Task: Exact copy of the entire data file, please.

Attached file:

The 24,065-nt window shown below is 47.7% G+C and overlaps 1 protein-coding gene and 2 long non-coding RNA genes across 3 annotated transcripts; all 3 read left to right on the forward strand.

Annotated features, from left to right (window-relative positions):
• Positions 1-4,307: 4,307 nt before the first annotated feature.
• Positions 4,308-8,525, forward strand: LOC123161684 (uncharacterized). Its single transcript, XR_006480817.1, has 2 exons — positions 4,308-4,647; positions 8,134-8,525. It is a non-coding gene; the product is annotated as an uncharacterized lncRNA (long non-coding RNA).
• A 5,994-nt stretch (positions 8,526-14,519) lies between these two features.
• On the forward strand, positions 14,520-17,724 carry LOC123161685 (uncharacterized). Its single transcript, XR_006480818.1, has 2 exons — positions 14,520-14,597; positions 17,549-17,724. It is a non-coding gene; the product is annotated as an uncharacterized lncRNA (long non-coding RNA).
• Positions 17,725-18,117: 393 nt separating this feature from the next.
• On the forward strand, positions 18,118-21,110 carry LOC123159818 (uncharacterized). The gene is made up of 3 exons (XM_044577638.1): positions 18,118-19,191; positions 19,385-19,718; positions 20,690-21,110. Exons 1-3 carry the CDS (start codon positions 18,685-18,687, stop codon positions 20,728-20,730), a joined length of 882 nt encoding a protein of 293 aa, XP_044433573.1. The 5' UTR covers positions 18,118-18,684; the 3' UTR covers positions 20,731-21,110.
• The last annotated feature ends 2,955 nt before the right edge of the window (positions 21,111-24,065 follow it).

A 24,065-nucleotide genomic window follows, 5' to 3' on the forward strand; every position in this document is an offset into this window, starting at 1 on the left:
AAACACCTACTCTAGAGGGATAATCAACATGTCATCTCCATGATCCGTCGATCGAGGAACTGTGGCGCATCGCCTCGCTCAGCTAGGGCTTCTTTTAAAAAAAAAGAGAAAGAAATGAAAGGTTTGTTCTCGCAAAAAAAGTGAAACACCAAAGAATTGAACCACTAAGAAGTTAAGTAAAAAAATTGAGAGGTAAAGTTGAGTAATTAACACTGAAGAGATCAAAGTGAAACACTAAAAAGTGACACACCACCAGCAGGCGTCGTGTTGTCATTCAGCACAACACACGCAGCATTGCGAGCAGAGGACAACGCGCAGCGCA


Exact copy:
The 24,065-nt window shown below is 47.7% G+C and overlaps 1 protein-coding gene and 2 long non-coding RNA genes across 3 annotated transcripts; all 3 read left to right on the forward strand.

Annotated features, from left to right (window-relative positions):
• Positions 1-4,307: 4,307 nt before the first annotated feature.
• Positions 4,308-8,525, forward strand: LOC123161684 (uncharacterized). Its single transcript, XR_006480817.1, has 2 exons — positions 4,308-4,647; positions 8,134-8,525. It is a non-coding gene; the product is annotated as an uncharacterized lncRNA (long non-coding RNA).
• A 5,994-nt stretch (positions 8,526-14,519) lies between these two features.
• On the forward strand, positions 14,520-17,724 carry LOC123161685 (uncharacterized). Its single transcript, XR_006480818.1, has 2 exons — positions 14,520-14,597; positions 17,549-17,724. It is a non-coding gene; the product is annotated as an uncharacterized lncRNA (long non-coding RNA).
• Positions 17,725-18,117: 393 nt separating this feature from the next.
• On the forward strand, positions 18,118-21,110 carry LOC123159818 (uncharacterized). The gene is made up of 3 exons (XM_044577638.1): positions 18,118-19,191; positions 19,385-19,718; positions 20,690-21,110. Exons 1-3 carry the CDS (start codon positions 18,685-18,687, stop codon positions 20,728-20,730), a joined length of 882 nt encoding a protein of 293 aa, XP_044433573.1. The 5' UTR covers positions 18,118-18,684; the 3' UTR covers positions 20,731-21,110.
• The last annotated feature ends 2,955 nt before the right edge of the window (positions 21,111-24,065 follow it).

A 24,065-nucleotide genomic window follows, 5' to 3' on the forward strand; every position in this document is an offset into this window, starting at 1 on the left:
AAACACCTACTCTAGAGGGATAATCAACATGTCATCTCCATGATCCGTCGATCGAGGAACTGTGGCGCATCGCCTCGCTCAGCTAGGGCTTCTTTTAAAAAAAAAGAGAAAGAAATGAAAGGTTTGTTCTCGCAAAAAAAGTGAAACACCAAAGAATTGAACCACTAAGAAGTTAAGTAAAAAAATTGAGAGGTAAAGTTGAGTAATTAACACTGAAGAGATCAAAGTGAAACACTAAAAAGTGACACACCACCAGCAGGCGTCGTGTTGTCATTCAGCACAACACACGCAGCATTGCGAGCAGAGGACAACGCGCAGCGCA